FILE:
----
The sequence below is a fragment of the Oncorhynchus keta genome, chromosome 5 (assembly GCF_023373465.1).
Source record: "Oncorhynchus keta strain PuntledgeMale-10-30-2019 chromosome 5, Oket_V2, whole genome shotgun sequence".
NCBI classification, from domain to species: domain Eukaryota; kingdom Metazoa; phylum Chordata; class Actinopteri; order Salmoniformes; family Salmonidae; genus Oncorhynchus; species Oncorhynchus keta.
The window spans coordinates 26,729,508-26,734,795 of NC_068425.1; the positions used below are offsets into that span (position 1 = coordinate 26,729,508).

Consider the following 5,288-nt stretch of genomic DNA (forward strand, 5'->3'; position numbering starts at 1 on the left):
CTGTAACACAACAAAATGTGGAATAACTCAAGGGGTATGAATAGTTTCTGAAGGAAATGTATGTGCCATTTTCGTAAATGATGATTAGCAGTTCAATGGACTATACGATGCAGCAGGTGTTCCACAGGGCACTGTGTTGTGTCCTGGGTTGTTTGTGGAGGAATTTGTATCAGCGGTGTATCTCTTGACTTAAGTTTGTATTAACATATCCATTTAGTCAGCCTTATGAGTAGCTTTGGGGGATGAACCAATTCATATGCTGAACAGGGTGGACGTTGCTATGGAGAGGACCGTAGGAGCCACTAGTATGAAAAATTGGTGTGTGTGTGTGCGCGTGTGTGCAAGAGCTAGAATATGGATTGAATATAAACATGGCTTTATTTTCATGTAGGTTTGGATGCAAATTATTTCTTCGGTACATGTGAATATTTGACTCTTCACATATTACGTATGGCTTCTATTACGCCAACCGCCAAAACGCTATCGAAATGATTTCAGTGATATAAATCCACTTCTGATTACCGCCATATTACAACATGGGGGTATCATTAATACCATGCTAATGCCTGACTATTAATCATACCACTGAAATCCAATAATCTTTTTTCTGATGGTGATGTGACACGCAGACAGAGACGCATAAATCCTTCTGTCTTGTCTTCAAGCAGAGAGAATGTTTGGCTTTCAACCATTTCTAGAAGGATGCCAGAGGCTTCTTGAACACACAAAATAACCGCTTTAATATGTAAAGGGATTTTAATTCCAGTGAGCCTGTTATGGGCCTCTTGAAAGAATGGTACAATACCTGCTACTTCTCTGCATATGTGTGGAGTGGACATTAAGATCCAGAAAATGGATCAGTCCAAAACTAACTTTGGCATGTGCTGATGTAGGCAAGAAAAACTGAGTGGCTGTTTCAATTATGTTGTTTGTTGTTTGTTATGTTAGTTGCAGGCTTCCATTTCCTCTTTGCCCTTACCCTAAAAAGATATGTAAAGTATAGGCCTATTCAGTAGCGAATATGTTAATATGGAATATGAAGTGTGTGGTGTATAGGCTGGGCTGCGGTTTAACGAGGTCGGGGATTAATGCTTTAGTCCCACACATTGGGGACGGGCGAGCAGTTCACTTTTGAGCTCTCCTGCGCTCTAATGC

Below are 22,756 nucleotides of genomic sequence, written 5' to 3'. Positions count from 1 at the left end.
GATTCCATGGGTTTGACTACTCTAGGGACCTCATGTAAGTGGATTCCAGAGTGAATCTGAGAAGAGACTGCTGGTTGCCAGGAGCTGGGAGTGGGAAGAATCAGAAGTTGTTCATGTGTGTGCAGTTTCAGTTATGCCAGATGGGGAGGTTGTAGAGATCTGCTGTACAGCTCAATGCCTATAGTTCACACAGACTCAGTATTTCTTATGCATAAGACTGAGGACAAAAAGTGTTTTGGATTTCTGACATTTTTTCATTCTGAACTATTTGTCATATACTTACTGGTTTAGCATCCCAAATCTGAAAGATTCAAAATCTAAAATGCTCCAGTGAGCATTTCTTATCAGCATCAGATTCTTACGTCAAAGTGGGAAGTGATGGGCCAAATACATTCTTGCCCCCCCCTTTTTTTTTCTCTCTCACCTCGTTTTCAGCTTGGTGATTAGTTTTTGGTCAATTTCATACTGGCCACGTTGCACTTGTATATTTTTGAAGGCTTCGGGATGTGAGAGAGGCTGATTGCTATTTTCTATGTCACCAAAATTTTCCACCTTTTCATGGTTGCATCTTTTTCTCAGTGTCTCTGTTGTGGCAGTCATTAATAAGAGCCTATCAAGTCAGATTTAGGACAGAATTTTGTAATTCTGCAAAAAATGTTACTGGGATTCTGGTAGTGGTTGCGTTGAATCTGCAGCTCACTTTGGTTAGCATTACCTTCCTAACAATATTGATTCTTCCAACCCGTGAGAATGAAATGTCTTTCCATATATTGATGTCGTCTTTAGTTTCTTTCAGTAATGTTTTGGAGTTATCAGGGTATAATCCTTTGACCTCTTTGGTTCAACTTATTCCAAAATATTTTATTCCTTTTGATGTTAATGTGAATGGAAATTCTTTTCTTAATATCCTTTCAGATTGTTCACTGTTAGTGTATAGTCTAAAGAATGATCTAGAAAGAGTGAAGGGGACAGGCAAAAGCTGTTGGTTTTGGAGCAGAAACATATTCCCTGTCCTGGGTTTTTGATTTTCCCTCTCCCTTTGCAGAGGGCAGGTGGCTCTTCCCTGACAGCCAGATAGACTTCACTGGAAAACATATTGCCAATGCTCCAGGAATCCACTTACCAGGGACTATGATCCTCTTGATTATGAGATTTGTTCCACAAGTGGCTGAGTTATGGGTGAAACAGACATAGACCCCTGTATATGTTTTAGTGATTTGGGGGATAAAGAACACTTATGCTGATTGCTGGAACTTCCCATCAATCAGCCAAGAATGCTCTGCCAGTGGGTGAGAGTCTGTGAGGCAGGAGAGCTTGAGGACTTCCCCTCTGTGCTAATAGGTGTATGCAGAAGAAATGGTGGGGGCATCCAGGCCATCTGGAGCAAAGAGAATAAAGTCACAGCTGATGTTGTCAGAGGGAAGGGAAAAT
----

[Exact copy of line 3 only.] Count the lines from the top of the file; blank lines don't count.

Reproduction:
NCBI classification, from domain to species: domain Eukaryota; kingdom Metazoa; phylum Chordata; class Actinopteri; order Salmoniformes; family Salmonidae; genus Oncorhynchus; species Oncorhynchus keta.